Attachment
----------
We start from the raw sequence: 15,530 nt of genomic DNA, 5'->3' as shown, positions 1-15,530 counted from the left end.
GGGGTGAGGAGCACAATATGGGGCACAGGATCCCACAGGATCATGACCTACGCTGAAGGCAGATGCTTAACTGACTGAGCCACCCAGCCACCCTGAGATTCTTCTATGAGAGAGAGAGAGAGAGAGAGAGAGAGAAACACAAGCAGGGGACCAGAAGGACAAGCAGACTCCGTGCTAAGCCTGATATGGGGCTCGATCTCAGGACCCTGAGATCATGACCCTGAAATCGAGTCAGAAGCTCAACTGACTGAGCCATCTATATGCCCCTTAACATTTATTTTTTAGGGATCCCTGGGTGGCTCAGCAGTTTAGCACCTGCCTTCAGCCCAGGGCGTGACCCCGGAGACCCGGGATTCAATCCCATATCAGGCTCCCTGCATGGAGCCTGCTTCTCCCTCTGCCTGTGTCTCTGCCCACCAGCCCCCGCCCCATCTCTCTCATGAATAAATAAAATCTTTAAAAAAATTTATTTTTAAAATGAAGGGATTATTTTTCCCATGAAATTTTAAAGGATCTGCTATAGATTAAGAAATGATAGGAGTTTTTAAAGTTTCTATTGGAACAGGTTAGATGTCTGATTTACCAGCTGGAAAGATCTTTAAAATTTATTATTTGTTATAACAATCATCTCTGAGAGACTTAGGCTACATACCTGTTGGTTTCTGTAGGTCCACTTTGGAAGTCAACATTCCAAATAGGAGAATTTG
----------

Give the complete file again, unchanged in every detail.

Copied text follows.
We start from the raw sequence: 15,530 nt of genomic DNA, 5'->3' as shown, positions 1-15,530 counted from the left end.
GGGGTGAGGAGCACAATATGGGGCACAGGATCCCACAGGATCATGACCTACGCTGAAGGCAGATGCTTAACTGACTGAGCCACCCAGCCACCCTGAGATTCTTCTATGAGAGAGAGAGAGAGAGAGAGAGAGAGAAACACAAGCAGGGGACCAGAAGGACAAGCAGACTCCGTGCTAAGCCTGATATGGGGCTCGATCTCAGGACCCTGAGATCATGACCCTGAAATCGAGTCAGAAGCTCAACTGACTGAGCCATCTATATGCCCCTTAACATTTATTTTTTAGGGATCCCTGGGTGGCTCAGCAGTTTAGCACCTGCCTTCAGCCCAGGGCGTGACCCCGGAGACCCGGGATTCAATCCCATATCAGGCTCCCTGCATGGAGCCTGCTTCTCCCTCTGCCTGTGTCTCTGCCCACCAGCCCCCGCCCCATCTCTCTCATGAATAAATAAAATCTTTAAAAAAATTTATTTTTAAAATGAAGGGATTATTTTTCCCATGAAATTTTAAAGGATCTGCTATAGATTAAGAAATGATAGGAGTTTTTAAAGTTTCTATTGGAACAGGTTAGATGTCTGATTTACCAGCTGGAAAGATCTTTAAAATTTATTATTTGTTATAACAATCATCTCTGAGAGACTTAGGCTACATACCTGTTGGTTTCTGTAGGTCCACTTTGGAAGTCAACATTCCAAATAGGAGAATTTG